At 3:05 PM , Blogger Sheila said…

Megan--

Thanks for the support! Post the link once you've got your blog post written and I'll send people to it! Or maybe write about it, too!

 

At 4:40 PM , Anonymous Anonymous said…

What kinds of things would you suggest for a family room in lieu of decorating a baby/toddler's room?

Nurse Bee

 

At 10:24 PM , Blogger Megan said…

The laundry is done, dishes put away, children asleep, tomorrow's plan written down...and, the post I mentioned above is written and up!

http://asanctuarysought.blogspot.com/2010/11/knowledge-isnt-judgemental.html

Time to sleep.

 

At 11:38 PM , Blogger Herding Grasshoppers said…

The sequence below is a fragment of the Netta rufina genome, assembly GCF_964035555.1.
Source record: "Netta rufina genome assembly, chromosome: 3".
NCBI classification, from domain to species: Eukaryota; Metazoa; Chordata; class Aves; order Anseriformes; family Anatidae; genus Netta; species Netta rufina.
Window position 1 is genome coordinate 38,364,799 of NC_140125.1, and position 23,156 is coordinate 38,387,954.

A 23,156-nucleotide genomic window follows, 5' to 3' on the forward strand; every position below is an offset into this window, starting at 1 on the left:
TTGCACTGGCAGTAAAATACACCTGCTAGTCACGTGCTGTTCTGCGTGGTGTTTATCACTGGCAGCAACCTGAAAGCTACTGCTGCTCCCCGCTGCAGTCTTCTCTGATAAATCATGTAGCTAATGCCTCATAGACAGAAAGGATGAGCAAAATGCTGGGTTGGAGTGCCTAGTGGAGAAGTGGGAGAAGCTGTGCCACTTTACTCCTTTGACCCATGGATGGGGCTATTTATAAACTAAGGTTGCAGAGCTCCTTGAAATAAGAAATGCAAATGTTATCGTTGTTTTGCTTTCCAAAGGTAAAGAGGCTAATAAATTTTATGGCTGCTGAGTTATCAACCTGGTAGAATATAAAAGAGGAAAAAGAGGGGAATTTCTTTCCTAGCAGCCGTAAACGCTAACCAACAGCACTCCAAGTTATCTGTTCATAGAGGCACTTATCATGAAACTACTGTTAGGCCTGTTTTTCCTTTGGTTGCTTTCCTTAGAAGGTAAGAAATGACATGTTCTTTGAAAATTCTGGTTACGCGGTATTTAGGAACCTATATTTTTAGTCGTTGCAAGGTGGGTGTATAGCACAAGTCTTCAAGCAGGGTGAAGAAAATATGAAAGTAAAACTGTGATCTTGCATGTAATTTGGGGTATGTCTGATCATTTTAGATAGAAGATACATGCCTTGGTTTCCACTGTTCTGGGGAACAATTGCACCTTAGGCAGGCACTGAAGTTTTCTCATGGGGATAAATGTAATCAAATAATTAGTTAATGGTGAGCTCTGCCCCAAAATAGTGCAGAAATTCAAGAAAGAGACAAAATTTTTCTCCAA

Interesting post, Sheila!

I hadn't organized my thoughts about it as well as you, but you're saying what has been in my heart. We do our living together, and bedrooms are for sleeping. (Well, okay, parents get some extra-curricular bedroom activities...)

In fact, we decided that although we technically have a five-bedroom house, our three boys all share the largest bedroom. (The other four are our bedroom, as well as one we use as a family room, one as a school room, and one as an office.)

We think it's more important for them to have to have the give and take of sharing a room, than to have their own "isolation chambers".

We've never had a TV in any of the bedrooms (don't have one at all, right now), and the computers are in "public" space.

And we're working on the game night... :D

Julie

 

At 11:38 PM , Anonymous Amy said…

THANK YOU! My hubby and I were just discussing this same topic earlier this week.

 

At 10:17 PM , Anonymous Kimber said…

I couldn't agree more Sheila!